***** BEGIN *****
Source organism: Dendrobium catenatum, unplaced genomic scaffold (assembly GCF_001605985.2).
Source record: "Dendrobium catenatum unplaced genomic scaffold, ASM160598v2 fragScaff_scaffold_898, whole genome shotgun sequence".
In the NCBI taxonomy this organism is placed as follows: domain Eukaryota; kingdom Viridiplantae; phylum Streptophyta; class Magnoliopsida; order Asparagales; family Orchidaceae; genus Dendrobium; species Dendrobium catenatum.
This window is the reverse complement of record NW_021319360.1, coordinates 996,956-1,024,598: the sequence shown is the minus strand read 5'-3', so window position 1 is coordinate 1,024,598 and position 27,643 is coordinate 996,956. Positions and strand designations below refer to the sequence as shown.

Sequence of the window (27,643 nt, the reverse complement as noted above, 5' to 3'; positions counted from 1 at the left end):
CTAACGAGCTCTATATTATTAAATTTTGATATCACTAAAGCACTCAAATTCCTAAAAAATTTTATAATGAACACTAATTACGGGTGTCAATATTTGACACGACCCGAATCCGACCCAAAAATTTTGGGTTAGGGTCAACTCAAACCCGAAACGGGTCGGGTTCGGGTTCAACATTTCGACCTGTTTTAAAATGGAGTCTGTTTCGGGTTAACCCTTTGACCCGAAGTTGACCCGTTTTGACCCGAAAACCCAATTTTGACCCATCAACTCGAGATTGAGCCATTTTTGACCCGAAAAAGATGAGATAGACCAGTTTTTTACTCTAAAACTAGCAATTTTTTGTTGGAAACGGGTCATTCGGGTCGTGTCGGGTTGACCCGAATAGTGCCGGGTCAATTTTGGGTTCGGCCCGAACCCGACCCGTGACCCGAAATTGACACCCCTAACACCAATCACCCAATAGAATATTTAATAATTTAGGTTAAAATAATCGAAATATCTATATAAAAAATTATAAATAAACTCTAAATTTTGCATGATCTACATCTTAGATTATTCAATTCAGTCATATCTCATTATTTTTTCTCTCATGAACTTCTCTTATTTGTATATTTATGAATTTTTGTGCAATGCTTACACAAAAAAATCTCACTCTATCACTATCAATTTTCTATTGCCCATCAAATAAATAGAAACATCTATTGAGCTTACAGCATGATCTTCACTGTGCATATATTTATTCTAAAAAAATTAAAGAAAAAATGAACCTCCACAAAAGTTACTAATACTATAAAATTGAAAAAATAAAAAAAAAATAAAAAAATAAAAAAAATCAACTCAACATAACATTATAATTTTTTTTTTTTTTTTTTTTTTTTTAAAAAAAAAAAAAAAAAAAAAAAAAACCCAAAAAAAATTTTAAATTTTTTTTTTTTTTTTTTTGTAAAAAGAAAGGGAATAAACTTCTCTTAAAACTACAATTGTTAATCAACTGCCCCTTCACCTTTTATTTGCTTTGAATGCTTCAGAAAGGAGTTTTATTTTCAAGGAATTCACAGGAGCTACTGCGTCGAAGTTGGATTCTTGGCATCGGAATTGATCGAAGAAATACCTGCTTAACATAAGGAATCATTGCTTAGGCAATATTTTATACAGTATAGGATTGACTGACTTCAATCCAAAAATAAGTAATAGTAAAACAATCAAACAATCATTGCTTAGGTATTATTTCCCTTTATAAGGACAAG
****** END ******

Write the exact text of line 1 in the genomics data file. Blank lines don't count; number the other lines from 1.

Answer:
Source organism: Dendrobium catenatum, unplaced genomic scaffold (assembly GCF_001605985.2).